The importance of a humanised curriculum

2021 Captain of School, William Flintoft, highlights the need for teaching and learning to be underpinned by social and moral imperatives.

An increasing concern of educators the world over is the “commoditisation of the curriculum”: the notion that schools’ sole purposes are to act as “VCE factories”, churning out students with the necessary metaphorical ticket to get into university.


The tendency of places of education to tie their identities to results rather than process is a concerning one, and while Melbourne Grammar is proud of a long and ongoing tradition of academic excellence, that pride should not be mistaken for sole objective.


Our success as a school is grounded in a recognition that for many, school becomes more than a location or an institution. Rather, living that education from day to day – as opposed to simply participating in a transient rung on the career ladder – is what defines the way we engage with school. That realisation that Melbourne Grammar is the conduit through which we first engage in higher-level critical thinking, hone our physical and mental prowess, and think philosophically about our place in the world means that the primacy of personhood, belief and humanity must define any approach to teaching and learning.


Our engagement with a smorgasbord of co-curricular activities, and having the spark of interest lit in us through the Socratic method of teaching means that school becomes a living, dynamic system of experience, not simply the “filling” of our educational “buckets”.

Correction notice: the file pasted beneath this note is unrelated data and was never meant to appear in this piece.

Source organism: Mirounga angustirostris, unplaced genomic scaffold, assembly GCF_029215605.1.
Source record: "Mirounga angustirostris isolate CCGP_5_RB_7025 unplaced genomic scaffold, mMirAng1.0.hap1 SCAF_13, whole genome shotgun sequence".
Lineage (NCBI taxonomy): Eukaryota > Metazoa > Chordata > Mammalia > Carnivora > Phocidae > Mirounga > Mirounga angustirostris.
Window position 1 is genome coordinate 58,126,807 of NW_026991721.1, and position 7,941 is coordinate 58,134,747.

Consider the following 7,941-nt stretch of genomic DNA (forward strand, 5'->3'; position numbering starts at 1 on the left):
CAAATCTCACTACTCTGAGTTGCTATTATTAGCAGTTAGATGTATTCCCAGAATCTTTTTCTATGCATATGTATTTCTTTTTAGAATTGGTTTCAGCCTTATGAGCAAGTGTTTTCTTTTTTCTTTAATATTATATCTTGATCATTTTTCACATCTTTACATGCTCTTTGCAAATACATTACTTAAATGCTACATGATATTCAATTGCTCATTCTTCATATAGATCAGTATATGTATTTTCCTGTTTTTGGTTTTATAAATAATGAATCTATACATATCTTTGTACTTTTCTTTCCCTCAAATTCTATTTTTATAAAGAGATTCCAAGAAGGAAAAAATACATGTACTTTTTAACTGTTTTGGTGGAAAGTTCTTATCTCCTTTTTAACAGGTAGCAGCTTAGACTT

I see that idea of a “living” school in students’ success in subjects they love, on the athletics field, the stage, and the easel: not points on a resume, or micro credentials to be accumulated, but actualisations of a passion forming part of the human experience.


Our strength as an institution, in my opinion, is found in the recognition that there must be a social, moral imperative at the core of our philosophy, rather than simply a toolkit for outfitting students with the latest in resume additions and a ticket to university. That imperative comes in recognising each person’s capacity for rational thought, and for beholding innate, personal truths; we are not given some prescribed set of tenets around which we must contort ourselves, but rather our existing systems of beliefs is clothed with articulation and experience; a refining of principles that emerges only after we engage fully in a life-encompassing education.


What continues to be of import, then, is that school is not seen as merely a stepping stone to something else. Thankfully, Melbourne Grammar’s emphasis on living and not just attending school means that students are immersed in a system of experience that makes education more than a ticket. It is a means by which we can engage meaningfully with the world, becoming young people to whom school is not a gap of time between birth and employment, but a lived experience in and of itself.

About William Flintoft


William Flintoft is one of our most accomplished scholars. He has received many awards in recognition of his outstanding academic achievement. In 2020, as a Year 11 student, he attained perfect study scores of 50 for two VCE Unit 3 & 4 subjects - Mathematical Methods and Physics.


An outstanding public speaker, William was a member of the School’s State Championship Debating team in 2019 and 2020 and, in 2018, the Junior Sir Kingsley Norris Orator. He was a member of the national championship team at the Australian Computational Linguistics Olympiad in 2021.


William also pursues interests in the performing arts, playing the French horn and singing in the Chapel Choir. He was also one of the leading actors in the 2021 Quad Play. You can read about the Play here, and view a snapshot of William's performance here.

William has demonstrated dedication to service throughout his time at the School including chairing the G30 student committee in 2019.


William began studying at Melbourne Grammar School in Prep.